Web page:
"Cast Away" has a place on my top 10 list of 2000, it's a nearly flawless character study of a man who has to rely on himself to survive. Some people may try to compare this to the new phenomena "Survivor", but since that show has several people, and "Cast Away" has one person...it is quite hard to even begin to compare. The ending is something to be questioned, and like most of Zemeckis' endings, it can be taken in anyway the viewer wants. "Cast Away" is not just a great film, but a great example of how Hollywood still has the ability to make good movies.
Reviewed by Brandon Herring 3-11-01, ©2001.

See also: my review of "Cast Away" in PCR  issue #41.  I also gave it a big "thumbs up!"---Nolan

Letters to the Editor
Mike's Rant     by Michael A. Smith
Hello gang! How 'bout dem Oscars? Let's review:

First I must congratulate Steve Martin for being an incredible host! His opening monologue was great, and most of his one liners were right on. Personal fave: Steve thinking "Crouching Tiger, Hidden Dragon" was something Siegfried and Roy did on vacation. I'm sure special thanks to Bruce Villanch for that one! Boo to Russell Crowe, who apparently left his sense of humor back in Australia. Crowe made up for his surliness by giving one of the best acceptance speeches I have ever heard. He genuinely did not expect to win and was completely caught off guard. Like Nolan, I, too, am not that big of a Julia Roberts fan. Besides getting someone I detested fired, she has done nothing for me either personally or on screen! But, like Crowe, her speech was genuine and sincere. Wish she had found the time to thank her brother, Eric. FYI reference Nolan's notes: the "stickman" she was referring to was orchestra conductor Bill Conti, who was repeatedly raising his baton to start the music and was rebuffed by Julia Roberts. Also, Arthur C. Clarke stated that the academy never got to hear the "greatest acceptance speech ever written." While the screenplay he and Stanley Kubrick wrote for "2001: A Space Odyssey" was nominated, they lost the award to Waldo Salt for "Midnight Cowboy." (Woops! I stand corrected. UPDATE: 3-29-01...Steve Beasley wrote to inform me we're BOTH wrong, Mike. Clarke said, "...the greatest acceptance speech NEVER written." Between all three of us, we got the scenario nailed!---Nolan)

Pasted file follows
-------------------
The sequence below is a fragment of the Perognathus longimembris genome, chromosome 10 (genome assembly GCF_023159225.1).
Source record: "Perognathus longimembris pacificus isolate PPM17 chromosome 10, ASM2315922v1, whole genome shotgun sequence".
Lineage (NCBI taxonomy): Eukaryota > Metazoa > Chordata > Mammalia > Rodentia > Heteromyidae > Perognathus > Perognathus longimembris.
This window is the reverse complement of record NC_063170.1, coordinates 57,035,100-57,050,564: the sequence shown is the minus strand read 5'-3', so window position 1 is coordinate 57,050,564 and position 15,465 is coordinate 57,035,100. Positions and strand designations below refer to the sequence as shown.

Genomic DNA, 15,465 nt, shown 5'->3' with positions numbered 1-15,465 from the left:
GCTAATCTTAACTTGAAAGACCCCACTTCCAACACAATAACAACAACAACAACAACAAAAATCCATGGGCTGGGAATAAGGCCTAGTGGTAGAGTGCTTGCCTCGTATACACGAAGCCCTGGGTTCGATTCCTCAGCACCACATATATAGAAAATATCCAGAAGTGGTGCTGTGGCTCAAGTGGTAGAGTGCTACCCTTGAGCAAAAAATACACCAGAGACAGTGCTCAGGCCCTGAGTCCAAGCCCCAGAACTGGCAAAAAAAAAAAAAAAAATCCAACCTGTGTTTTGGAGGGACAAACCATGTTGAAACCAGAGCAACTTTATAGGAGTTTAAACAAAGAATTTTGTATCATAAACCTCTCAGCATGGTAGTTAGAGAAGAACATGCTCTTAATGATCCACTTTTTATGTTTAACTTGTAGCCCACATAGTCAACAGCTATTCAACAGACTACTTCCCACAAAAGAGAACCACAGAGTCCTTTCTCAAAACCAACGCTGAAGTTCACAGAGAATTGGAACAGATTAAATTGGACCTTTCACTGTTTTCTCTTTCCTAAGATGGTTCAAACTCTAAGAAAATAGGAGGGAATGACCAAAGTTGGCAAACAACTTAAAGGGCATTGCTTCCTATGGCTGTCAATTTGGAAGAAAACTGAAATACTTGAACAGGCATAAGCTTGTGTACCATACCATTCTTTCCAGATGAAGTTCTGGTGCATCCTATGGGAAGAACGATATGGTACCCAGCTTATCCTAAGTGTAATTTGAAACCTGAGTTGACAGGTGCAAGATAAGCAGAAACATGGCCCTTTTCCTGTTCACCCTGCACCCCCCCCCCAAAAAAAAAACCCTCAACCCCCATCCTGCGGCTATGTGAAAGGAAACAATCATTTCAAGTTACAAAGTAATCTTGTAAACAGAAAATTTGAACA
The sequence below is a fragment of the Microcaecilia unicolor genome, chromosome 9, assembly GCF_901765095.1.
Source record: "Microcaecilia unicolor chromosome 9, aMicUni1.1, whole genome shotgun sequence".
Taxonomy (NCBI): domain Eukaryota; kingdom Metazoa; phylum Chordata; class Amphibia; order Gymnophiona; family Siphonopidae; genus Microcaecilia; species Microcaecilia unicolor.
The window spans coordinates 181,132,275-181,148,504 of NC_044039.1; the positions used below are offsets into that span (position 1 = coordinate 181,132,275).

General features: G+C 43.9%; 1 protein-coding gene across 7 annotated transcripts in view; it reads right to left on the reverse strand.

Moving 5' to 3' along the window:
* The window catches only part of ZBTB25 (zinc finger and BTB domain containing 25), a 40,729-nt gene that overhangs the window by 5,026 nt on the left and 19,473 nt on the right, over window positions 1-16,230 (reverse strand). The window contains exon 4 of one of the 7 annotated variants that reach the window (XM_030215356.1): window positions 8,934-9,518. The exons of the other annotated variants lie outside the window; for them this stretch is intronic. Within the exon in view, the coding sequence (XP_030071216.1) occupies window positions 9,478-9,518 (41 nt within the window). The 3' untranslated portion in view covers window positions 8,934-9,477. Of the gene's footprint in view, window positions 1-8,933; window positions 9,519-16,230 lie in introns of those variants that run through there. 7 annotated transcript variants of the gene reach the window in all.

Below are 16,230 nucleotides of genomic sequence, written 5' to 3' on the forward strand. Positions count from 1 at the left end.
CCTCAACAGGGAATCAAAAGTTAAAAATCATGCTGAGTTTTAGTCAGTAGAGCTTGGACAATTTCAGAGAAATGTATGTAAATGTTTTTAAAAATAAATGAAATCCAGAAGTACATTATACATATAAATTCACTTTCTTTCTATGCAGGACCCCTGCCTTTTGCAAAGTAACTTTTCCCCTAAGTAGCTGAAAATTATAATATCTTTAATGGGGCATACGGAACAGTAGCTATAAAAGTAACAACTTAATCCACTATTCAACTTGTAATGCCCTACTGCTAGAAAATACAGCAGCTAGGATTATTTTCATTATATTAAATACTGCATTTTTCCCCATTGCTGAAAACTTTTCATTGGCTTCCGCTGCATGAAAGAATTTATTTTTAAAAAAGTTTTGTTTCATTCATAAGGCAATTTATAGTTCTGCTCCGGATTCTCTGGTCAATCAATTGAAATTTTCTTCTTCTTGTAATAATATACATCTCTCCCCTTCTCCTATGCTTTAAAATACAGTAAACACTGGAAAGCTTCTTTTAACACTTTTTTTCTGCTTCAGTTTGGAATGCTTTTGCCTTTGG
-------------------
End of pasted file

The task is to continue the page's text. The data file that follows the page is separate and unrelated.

I'M KING OF THE WORLD
Happy to see that once again, in the words of Kevin Spacey, "I rule!" As the winner, and still champion, of the annual Oscar poll, I promise to never tarnish the crown which now sits upon my head. I did not vote in the short subject, documentary and animated categories as I had not seen any of the films. (Congratulations, Mike! You da man.----N)

BUT THESE ARE THE AWARDS THAT COUNT
Congrats to everyone connected with the film, "Battlefield Earth." With the exception of Worse Actress, you swept this years Golden Raspberry awards for worst achievement in film this past year. Among your many awards were: Worse Picture, Director (Roger Christianson), Actor (John Travolta), Supporting Actress (Kelly Preston), Supporting Actor (Barry Pepper), Screenplay and, my personal favorite, Worse Screen Couple (John Travolta and ANYONE sharing the screen with him!). Worse actress went to perennial winner Madonna, for "The Next Best Thing."

GOODBYE
Animation pioneer William Hannah, who with partner Joseph Barbera created such classic cartoon characters as Fred Flintstone, Yogi Bear and Tom and Jerry died this past Thursday at age 90. Cause of death was not disclosed. As many of his creations were a major part of my childhood: Huckleberry Hound, Scooby-Doo, the Jetsons and those mentioned above, it was very sad to hear of Mr. Hannah's passing. He is survived by his wife of 65 years, Violet, who was at his bedside when he passed on.
   Norma MacMillan, who provided the voice for animated characters from Casper the Ghost to the bendable Gumby to Sweet Polly Purebred, died Friday from a heart attack in Vancouver, Canada. She was 79.
   Adolph "Al" Lewis, who invented the staple of many a diet, Slim Jims, died recently in Boca Raton, Florida. He was 89. In the 1940's, he and partner Joseph Cherry concocted a small, ready to eat dried meat product. No word as to if his last words were, "Eat Me".
   I would also like to humbly add to the list Oscar-nominated cinematographer JOHN ALONZO who died mid-March at 66. He was known as one of Hollywood's most thorough cameramen with a gifted eye for light and color. Among his works are "Chinatown", Scarface", Star Trek: Generations" and special material for "Close Encounters of the Third Kind".---Nolan.


Webpage design and all graphics herein are creations of  Nolan B. Canova, ©2001